World War II Veteran Allowed To Kill One Last German

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World War II Veteran Allowed To Kill One Last German

EMPORIA, KS—WWII fighter pilot Herman Porter, 87, has been appealing to the federal government since 1948 for the right to kill one last German without legal repercussions. On Monday, the decorated soldier was granted his wish by the Senate Subcommittee on Defense Relations.

Above: World War II veteran Herman Porter, 87, who will soon get one more chance to kill a German. Inset: Porter during his days with the Air Force's legendary 53rd Tiger Squadron.

"This is the happiest day of my life," Porter said. "This is one Jerry who isn't getting away."

The killing will take place on September 20 in Porter's hometown of Emporia, as he is wheelchair-bound with Multiple Sclerosis and has been advised by his physician not to travel or over-exert himself.

Porter, who served from 1942-45 in the Air Force's legendary 53rd Tiger Squadron in the European theater, registered 11 kills during the war, but missed out on the fall of Berlin and the subsequent German surrender. Porter's plane was shot down over Frankfurt, and, though he was able to kill numerous German soldiers in hand-to-hand combat, he was injured during his flight to Allied lines. For more than 50 years, Porter has longed for the opportunity to kill another German, putting an exclamation point on what he considers to be the greatest war in U.S. history.

"It won't take much," Porter said. "Just one thrust of my bayonet."

According to subcommittee chair U.S. Sen. Dennis Rehberg (R-MT), the German selected for killing was initially supposed to be an actual German citizen, but fear of harming relations between the two countries "made such an option impossible." It was then decided that a randomly selected American citizen of German descent would serve as a replacement.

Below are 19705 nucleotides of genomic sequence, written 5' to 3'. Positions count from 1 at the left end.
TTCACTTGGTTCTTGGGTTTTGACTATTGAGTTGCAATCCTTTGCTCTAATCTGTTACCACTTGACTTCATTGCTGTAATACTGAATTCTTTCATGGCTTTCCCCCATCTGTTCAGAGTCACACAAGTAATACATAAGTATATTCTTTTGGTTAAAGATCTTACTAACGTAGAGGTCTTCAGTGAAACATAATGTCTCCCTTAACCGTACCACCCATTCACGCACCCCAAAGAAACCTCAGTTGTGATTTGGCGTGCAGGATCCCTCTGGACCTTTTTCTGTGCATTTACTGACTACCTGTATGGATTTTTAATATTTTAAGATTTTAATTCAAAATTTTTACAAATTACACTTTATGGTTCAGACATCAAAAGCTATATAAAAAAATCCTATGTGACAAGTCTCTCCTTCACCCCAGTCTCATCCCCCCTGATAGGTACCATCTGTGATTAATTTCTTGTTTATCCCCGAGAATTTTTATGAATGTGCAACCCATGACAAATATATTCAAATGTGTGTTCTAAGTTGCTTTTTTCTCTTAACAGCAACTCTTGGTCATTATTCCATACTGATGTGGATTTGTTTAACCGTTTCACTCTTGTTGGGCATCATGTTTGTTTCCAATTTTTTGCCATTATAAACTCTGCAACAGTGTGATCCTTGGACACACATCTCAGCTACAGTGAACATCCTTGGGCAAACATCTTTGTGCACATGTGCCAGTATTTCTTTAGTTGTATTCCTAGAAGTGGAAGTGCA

Jonathan Schmidt, a 32-year-old machine-tool operator from Milwaukee, was chosen to serve as the kill. While not a full-blooded German, Schmidt is the grandson of immigrants from Germany and retains the 25 percent German blood minimum to quality him for killing under federal law.

Schmidt, who attempted to flee the U.S. upon discovering his fate, was unavailable for comment, though he issued a release stating that his German ancestors were leaders in the resistance movement and helped shelter 250 Jewish families during the war's darkest hours.

But Schmidt's pleas were for naught: Captured by federal agents, Schmidt was taken to Emporia Tuesday for a practice run for the September 20 killing. After being given an authentic early-1940s-issue bayonet and WWII helmet courtesy of the U.S. Army, Porter was wheeled up to face Schmidt.

In front of a hushed audience of friends, relatives and neighbors, Porter said, "Die, you damned Jerry scum!" and feebly moved his bayonet toward Schmidt. The German-American struggled with the agents, who held him in place and tried to force him onto the weapon. Schmidt was not killed, but he did sustain a minor abrasion on his left knee.

Porter, overcome by heat exhaustion, was rushed to an area hospital. He will face Schmidt again upon his expected recovery.

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